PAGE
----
Mother Earth is dying and we are only furthering her demise. Not only that, but we are creating an environment and society that will soon be the rich versus the dead, according to Philip Alston, UN special rapporteur on extreme poverty and human rights, in his report. “There is no shortage of alarm bells ringing over climate change, and an increase in biblical-level extreme weather events appear to be finally piercing through the noise, misinformation, and complacency, but these positive signs are no reason for contentment,” Alston said. “A reckoning with the scale of the change that is needed is just the first step.”
Alston is quick to call out government leaders, like President Donald Trump, about how complacent they are being concerning environmental issues. Alston states, “Somber speeches by government officials have not led to meaningful action and too many countries continue taking short-sighted steps in the wrong direction.” Alston’s report is not only a call to action—it is a warning.
Alston deems that with climate change will come “climate apartheid”, meaning “the wealthy pay to escape overheating, hunger and conflict while the rest of the world is left to suffer.” Alston states that, “while people in poverty are responsible for just a fraction of global emissions, they will bear the brunt of climate change, and have the least capacity to protect themselves.”
So not only is climate change affecting our environment, but it will affect our lives, threatening to undo the last 50 years of progress in development, global health, and poverty reduction,” Alston said. “It could push more than 120 million more people into poverty by 2030 and will have the most severe impact in poor countries, regions, and the places [where] poor people live and work.”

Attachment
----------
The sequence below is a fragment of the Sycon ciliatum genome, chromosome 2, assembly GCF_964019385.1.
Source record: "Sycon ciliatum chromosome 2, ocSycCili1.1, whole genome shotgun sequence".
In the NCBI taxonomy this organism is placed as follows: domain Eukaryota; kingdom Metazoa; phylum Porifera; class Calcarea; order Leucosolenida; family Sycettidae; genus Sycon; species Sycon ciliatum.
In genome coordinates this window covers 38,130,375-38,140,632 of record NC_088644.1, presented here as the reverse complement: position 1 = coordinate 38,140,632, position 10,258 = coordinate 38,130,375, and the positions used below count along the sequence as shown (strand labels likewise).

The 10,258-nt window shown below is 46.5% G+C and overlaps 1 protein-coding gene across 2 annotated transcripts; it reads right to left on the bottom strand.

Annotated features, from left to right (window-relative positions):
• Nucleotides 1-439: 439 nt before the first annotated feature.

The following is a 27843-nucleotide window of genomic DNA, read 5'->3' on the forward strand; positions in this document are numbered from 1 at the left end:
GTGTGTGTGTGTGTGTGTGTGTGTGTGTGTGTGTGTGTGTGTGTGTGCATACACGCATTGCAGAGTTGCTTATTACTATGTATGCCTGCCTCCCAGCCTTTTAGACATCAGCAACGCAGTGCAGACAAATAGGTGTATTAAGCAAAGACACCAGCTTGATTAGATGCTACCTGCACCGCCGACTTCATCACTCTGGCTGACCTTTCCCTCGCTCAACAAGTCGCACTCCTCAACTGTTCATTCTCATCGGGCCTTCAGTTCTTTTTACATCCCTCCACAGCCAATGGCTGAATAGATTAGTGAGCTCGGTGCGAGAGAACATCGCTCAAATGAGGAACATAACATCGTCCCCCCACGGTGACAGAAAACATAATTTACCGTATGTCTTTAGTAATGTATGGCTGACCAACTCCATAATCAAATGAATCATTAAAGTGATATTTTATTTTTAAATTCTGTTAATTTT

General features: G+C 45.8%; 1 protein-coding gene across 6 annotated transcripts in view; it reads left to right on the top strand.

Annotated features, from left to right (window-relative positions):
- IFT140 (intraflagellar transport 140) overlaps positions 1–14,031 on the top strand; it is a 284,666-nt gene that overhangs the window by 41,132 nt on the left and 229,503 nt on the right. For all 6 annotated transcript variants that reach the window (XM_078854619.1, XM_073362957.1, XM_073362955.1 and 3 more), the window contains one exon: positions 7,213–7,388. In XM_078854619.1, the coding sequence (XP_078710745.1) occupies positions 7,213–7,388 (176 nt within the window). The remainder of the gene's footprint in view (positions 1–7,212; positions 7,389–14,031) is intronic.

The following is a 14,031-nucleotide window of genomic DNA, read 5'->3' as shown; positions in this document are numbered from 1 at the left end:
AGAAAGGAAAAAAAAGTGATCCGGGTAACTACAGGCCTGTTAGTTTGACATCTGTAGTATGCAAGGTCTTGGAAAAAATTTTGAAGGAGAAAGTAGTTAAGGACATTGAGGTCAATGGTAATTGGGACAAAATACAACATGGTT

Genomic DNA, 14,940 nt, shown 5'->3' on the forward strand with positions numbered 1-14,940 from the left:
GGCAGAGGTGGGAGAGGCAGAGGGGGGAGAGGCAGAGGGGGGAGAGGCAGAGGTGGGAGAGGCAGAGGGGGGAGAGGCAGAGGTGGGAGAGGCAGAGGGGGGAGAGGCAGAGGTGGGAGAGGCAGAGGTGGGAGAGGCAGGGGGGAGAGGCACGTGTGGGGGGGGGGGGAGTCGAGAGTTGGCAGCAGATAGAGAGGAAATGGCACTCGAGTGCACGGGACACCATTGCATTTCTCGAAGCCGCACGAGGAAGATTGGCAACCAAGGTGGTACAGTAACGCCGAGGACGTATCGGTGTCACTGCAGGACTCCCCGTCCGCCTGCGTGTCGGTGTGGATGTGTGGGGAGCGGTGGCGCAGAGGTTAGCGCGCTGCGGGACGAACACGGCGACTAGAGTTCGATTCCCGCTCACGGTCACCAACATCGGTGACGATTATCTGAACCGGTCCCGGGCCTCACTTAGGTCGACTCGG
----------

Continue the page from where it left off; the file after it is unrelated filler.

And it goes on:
The risk of a climate apatheid also increases the possibility of “climate refugees”, or people who will have to seek lives elsewhere because the dying environment has made their current home unlivable. In a town in Gwynedd, Wales, Phil Black reports that the inhabitants of said town might become “climate refugees” given the rising sea levels and how close the town is to those levels. While there are people, such as Lisa Goodier, a project manager attempting to make preparations for those in the town to leave, many of the townspeople refuse to give up their properties or believe the scientific facts presented to them. They would rather stay until they truly have to leave.
It is perspectives like this that make our environmental crisis what it is today. The facts are there, the evidence has been proven, but if we continually ignore what is right in front of our faces, it will be too late. Well, it will be too late for anyone who is not rich because the rich will always have the ability to pay and get rid of anything that inconveniences them.
It is not just about our environment anymore, it is about us, as a human species. If we let things continue how they are, millions will die and it will only be time until we are all wiped out. Alston states, “The risk of community discontent, of growing inequality, and of even greater levels of deprivation among some groups, will likely stimulate nationalist, xenophobic, racist and other responses. Maintaining a balanced approach to civil and political rights will be extremely complex.”
We are responsible for our future. If we don’t take responsibility, or rather, if those who have the money and are making the problems do not take responsibility, it is not just our environment at risk. It is our humanity.
Nothing will change if those who have the money do not fix the issues. And by the looks of Alston’s report, we need change, now.
OLIVIA HAMMOND is an undergraduate at Emerson College in Boston, Massachusetts. She studies Creative Writing, with minors in Sociology/Anthropology and Marketing. She has travelled to seven different countries, most recently studying abroad this past summer in the Netherlands. She has a passion for words, traveling, and learning in any form.